Author + information
- Jose Eduardo Tanus-Santos, MD, PhD⁎ ( and )
- Antonio Casella-Filho, MD, MSc
- ↵⁎Department of Pharmacology, Faculty of Medicine of Ribeirao Preto, University of São Paulo, Av. Bandeirantes, 3900, 14049-900 Ribeirao Preto, SP, Brazil
Rossi et al. (1) reported very interesting and intriguing results of the first prospective study examining the possible effects of 2 single nucleotide polymorphisms (SNP) in the endothelial nitric oxide synthase (eNOS) gene (the T-786C SNP in the promoter region, and the G894T SNP in exon 7) on cardiovascular mortality among high-risk patients. Although no significant effects were found for the G894T SNP, more cardiovascular deaths were found when individuals with TT genotype for the T-786C SNP were compared with CC + CT individuals (1). The significant effect of T-786C SNP on cardiovascular mortality persisted even after many confounding factors were taken into consideration. However, a significant number of individuals (32%) were on lipid-lowering therapy at recruitment (1), and it is probable that an increased proportion of these subjects may have received statins thereafter.
Interestingly, although the T-786C SNP apparently does not significantly affect nitric oxide (NO) availability (2,3), it may modulate the responses to statins. In this regard, we have recently reported that treatment with atorvastatin significantly increased NO availability (measured as whole blood nitrite) in CC individuals, but not in TT individuals (4), thus confirming previous findings suggesting that statins may produce stronger effects on NO availability in CC individuals compared with TT individuals (5). In addition, atorvastatin significantly reduced the concentrations of inflammatory markers in subjects with CC (but not TT) genotype (6). Although these findings derive from studies that included healthy individuals, they suggest that statins may significantly modify the cardiovascular risk associated with the T-786C SNP. Indeed, it is possible that treatment with statins counteracts the effects associated with the T-786C SNP (4), thus leading to apparently paradoxical results such as those reported by Rossi et al. (1).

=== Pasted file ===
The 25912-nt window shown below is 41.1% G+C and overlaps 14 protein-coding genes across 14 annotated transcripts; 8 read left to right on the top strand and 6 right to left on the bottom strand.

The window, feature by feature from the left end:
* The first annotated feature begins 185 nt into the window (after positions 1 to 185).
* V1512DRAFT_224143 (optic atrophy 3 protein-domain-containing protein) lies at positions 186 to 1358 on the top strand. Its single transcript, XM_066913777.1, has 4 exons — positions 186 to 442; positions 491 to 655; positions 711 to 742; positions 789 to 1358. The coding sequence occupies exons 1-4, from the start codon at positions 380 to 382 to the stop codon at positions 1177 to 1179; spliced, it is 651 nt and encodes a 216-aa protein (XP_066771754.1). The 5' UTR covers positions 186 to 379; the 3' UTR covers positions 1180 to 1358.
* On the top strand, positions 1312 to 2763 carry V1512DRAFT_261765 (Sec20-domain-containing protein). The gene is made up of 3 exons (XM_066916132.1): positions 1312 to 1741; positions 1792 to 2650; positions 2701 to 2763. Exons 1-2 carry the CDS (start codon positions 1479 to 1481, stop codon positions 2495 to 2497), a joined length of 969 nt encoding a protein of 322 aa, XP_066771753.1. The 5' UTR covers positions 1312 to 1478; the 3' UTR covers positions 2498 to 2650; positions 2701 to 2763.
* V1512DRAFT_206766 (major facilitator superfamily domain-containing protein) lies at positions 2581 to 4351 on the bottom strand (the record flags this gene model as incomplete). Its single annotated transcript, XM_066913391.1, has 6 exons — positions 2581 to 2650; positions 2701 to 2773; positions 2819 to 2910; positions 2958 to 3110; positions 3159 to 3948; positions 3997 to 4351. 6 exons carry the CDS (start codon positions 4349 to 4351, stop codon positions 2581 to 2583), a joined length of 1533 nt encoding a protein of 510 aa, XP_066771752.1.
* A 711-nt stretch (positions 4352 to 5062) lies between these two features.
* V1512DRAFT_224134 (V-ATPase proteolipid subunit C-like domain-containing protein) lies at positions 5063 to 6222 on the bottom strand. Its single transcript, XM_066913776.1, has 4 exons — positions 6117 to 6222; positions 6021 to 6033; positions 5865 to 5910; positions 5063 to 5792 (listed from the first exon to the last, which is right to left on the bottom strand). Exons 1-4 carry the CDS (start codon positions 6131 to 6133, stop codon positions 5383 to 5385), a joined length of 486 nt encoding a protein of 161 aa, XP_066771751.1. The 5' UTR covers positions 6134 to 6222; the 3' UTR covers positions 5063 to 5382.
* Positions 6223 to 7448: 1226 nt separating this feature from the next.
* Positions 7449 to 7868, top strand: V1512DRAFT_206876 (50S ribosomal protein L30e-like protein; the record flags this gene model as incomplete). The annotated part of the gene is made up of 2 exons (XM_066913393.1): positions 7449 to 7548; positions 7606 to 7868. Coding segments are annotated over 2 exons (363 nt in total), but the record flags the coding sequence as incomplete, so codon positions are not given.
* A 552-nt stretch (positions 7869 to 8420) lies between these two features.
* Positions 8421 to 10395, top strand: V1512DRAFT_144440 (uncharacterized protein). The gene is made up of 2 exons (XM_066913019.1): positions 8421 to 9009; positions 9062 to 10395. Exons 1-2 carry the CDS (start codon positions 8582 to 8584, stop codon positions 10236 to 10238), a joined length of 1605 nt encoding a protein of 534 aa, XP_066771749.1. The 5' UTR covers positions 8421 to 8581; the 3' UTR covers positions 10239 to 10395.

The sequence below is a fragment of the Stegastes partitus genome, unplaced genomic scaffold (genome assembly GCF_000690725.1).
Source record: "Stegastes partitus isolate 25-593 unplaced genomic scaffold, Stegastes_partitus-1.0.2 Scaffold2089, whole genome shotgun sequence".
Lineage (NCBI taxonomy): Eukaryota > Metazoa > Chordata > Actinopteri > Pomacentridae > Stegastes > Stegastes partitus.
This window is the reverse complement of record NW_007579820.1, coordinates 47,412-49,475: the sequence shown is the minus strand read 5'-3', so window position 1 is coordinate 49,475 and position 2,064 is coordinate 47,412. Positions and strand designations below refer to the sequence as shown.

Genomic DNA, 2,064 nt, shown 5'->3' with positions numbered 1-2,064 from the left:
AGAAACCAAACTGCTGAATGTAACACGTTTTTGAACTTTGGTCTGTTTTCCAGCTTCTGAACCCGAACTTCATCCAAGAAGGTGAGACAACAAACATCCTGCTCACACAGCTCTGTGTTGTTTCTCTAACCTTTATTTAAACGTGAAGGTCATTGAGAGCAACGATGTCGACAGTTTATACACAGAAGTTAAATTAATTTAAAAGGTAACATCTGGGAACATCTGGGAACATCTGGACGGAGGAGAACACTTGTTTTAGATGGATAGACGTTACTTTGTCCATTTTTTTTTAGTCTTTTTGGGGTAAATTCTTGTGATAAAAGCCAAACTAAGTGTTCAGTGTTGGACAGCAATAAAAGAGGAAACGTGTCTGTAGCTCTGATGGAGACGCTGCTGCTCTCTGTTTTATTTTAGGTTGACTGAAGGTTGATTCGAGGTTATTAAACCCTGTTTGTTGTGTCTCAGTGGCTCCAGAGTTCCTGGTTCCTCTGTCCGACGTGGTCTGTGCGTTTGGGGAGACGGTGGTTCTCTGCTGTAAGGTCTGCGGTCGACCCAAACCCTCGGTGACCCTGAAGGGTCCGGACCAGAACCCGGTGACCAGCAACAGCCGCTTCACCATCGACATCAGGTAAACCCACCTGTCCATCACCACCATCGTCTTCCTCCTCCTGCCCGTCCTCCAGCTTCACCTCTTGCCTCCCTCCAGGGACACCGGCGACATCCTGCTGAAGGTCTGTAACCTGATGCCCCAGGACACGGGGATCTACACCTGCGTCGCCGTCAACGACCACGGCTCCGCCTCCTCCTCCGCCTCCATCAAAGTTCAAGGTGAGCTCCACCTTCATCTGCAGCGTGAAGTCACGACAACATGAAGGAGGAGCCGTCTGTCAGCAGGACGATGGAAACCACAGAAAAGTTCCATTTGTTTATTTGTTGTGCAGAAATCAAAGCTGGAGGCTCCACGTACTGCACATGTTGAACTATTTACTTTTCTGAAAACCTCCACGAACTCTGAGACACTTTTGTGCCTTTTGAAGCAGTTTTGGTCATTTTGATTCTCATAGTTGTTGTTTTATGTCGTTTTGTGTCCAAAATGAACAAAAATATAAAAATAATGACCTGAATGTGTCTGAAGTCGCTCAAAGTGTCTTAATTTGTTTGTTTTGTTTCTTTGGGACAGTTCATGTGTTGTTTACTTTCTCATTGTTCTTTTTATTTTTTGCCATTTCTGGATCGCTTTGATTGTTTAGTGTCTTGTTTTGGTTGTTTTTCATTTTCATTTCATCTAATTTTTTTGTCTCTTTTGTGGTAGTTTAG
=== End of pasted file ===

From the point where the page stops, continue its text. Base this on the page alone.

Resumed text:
- American College of Cardiology Foundation
- Rossi G.P.,
- Maiolino G.,
- Zanchetta M.,
- et al.
- Souza-Costa D.C.,
- Sandrim V.C.,
- Lopes L.F.,
- Gerlach R.F.,
- Rego E.M.,
- Tanus-Santos J.E.